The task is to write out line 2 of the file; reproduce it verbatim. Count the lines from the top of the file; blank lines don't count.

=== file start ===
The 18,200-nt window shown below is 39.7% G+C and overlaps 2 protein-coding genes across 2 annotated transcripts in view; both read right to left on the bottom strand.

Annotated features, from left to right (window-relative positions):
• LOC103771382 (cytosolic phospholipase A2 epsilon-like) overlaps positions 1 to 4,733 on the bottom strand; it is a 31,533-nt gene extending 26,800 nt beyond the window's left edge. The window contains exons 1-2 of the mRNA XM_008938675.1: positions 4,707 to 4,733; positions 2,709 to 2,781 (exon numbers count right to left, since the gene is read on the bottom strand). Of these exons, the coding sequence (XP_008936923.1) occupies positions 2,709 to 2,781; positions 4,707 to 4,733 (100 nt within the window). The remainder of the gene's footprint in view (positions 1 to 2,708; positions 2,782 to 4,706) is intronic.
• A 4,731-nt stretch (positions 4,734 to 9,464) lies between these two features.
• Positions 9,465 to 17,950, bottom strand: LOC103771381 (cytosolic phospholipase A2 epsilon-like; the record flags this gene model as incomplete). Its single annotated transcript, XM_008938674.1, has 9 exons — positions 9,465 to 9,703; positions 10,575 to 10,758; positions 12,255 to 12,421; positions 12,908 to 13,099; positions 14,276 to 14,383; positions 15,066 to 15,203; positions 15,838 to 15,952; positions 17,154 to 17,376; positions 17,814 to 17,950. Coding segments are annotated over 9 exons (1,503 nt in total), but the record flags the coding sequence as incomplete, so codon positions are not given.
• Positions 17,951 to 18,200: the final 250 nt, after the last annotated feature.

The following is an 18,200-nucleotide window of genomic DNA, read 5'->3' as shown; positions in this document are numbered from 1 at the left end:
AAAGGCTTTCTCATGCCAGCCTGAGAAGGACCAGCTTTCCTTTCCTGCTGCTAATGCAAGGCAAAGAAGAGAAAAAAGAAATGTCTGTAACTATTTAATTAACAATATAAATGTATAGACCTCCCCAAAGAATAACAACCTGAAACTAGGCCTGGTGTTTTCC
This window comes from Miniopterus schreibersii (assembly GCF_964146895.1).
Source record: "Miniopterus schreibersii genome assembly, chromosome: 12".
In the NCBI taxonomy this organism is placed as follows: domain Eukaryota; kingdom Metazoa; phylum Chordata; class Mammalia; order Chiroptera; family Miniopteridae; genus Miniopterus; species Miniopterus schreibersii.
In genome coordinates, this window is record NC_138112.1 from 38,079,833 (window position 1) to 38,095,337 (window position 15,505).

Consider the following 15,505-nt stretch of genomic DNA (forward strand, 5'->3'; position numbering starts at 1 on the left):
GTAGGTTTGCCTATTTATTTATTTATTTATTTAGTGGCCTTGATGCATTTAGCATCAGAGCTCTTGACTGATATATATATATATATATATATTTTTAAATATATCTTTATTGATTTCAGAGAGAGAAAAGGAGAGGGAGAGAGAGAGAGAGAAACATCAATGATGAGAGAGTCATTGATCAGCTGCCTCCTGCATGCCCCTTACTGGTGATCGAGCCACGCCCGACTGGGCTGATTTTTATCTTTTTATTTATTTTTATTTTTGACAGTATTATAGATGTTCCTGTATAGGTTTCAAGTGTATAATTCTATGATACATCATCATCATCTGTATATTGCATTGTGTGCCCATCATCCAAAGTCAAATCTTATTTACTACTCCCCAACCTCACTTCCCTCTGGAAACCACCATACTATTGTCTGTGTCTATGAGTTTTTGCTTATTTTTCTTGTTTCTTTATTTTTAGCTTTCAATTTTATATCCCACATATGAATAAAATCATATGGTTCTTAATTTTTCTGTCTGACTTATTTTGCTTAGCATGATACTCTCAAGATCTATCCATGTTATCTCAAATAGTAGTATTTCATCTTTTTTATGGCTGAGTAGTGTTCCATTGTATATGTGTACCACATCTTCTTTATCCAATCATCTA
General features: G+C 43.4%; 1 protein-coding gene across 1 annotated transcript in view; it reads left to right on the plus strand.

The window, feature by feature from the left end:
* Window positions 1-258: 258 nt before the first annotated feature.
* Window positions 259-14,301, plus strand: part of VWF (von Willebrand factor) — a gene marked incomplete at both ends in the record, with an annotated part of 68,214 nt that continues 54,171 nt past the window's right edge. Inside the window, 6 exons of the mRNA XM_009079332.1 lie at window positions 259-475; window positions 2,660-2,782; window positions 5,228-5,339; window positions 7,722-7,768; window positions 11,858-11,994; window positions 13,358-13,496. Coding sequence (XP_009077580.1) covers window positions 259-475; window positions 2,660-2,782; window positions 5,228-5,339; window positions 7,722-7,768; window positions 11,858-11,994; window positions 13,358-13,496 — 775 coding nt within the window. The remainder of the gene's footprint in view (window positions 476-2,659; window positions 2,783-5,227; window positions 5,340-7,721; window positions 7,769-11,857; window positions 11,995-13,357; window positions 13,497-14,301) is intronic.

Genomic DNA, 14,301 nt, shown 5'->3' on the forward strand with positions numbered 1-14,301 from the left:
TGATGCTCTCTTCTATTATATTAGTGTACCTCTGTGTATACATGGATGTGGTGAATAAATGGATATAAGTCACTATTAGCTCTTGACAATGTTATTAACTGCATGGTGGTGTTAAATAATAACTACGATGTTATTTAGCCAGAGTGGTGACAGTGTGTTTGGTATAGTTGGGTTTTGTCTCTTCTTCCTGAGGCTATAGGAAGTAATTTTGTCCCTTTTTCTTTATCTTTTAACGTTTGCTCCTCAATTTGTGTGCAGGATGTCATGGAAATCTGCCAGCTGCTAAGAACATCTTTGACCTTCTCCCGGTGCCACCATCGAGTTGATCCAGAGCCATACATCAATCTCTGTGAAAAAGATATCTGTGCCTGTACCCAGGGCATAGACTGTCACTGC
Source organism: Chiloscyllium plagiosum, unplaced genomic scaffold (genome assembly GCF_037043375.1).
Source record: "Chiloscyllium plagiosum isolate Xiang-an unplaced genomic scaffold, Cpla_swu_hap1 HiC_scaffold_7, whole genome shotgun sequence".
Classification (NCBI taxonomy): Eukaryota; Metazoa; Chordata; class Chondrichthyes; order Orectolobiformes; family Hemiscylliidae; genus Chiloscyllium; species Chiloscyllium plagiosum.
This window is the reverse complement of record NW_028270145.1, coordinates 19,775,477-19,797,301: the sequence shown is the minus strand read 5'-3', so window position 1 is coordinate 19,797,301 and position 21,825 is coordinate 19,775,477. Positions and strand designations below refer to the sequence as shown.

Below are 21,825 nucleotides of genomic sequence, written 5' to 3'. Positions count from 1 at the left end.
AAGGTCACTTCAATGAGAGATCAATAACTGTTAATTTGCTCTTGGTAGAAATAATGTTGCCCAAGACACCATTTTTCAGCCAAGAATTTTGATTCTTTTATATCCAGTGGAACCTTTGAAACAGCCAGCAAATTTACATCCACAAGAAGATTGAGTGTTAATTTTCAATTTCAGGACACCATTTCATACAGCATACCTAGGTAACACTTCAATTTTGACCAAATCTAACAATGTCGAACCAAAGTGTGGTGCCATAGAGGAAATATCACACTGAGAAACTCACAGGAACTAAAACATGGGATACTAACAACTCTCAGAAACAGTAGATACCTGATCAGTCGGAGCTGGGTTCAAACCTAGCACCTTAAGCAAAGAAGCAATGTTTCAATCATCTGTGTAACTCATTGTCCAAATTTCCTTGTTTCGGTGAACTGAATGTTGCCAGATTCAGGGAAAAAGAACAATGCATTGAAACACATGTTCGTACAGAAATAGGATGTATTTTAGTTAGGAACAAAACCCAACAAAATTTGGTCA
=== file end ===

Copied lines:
Annotated features, from left to right (window-relative positions):